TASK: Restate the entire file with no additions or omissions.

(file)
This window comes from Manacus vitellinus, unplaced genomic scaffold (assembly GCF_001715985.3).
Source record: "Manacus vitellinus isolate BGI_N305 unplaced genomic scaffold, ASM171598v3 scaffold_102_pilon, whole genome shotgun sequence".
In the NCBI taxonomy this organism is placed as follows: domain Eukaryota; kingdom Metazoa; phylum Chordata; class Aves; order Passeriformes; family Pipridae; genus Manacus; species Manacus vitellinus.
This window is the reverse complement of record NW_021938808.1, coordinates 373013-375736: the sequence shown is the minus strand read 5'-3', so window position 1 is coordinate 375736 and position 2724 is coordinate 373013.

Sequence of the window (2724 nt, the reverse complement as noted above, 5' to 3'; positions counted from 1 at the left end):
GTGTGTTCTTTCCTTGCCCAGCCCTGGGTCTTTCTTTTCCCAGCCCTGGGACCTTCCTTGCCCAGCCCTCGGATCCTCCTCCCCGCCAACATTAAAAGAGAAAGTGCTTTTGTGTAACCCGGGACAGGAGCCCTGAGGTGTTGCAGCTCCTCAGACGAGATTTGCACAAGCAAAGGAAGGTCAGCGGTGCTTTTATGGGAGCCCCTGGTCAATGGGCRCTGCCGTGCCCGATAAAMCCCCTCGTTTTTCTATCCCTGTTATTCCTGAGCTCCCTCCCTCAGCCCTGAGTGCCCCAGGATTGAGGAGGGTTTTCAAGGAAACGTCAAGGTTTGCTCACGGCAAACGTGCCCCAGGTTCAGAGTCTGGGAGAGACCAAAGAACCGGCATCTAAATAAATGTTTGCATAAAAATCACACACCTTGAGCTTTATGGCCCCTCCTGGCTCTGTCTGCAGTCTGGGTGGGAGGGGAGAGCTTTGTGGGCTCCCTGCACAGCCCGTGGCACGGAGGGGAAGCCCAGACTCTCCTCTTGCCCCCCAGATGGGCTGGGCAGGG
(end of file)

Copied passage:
This window comes from Manacus vitellinus, unplaced genomic scaffold (assembly GCF_001715985.3).
Source record: "Manacus vitellinus isolate BGI_N305 unplaced genomic scaffold, ASM171598v3 scaffold_102_pilon, whole genome shotgun sequence".
In the NCBI taxonomy this organism is placed as follows: domain Eukaryota; kingdom Metazoa; phylum Chordata; class Aves; order Passeriformes; family Pipridae; genus Manacus; species Manacus vitellinus.
This window is the reverse complement of record NW_021938808.1, coordinates 373013-375736: the sequence shown is the minus strand read 5'-3', so window position 1 is coordinate 375736 and position 2724 is coordinate 373013.

Sequence of the window (2724 nt, the reverse complement as noted above, 5' to 3'; positions counted from 1 at the left end):
GTGTGTTCTTTCCTTGCCCAGCCCTGGGTCTTTCTTTTCCCAGCCCTGGGACCTTCCTTGCCCAGCCCTCGGATCCTCCTCCCCGCCAACATTAAAAGAGAAAGTGCTTTTGTGTAACCCGGGACAGGAGCCCTGAGGTGTTGCAGCTCCTCAGACGAGATTTGCACAAGCAAAGGAAGGTCAGCGGTGCTTTTATGGGAGCCCCTGGTCAATGGGCRCTGCCGTGCCCGATAAAMCCCCTCGTTTTTCTATCCCTGTTATTCCTGAGCTCCCTCCCTCAGCCCTGAGTGCCCCAGGATTGAGGAGGGTTTTCAAGGAAACGTCAAGGTTTGCTCACGGCAAACGTGCCCCAGGTTCAGAGTCTGGGAGAGACCAAAGAACCGGCATCTAAATAAATGTTTGCATAAAAATCACACACCTTGAGCTTTATGGCCCCTCCTGGCTCTGTCTGCAGTCTGGGTGGGAGGGGAGAGCTTTGTGGGCTCCCTGCACAGCCCGTGGCACGGAGGGGAAGCCCAGACTCTCCTCTTGCCCCCCAGATGGGCTGGGCAGGG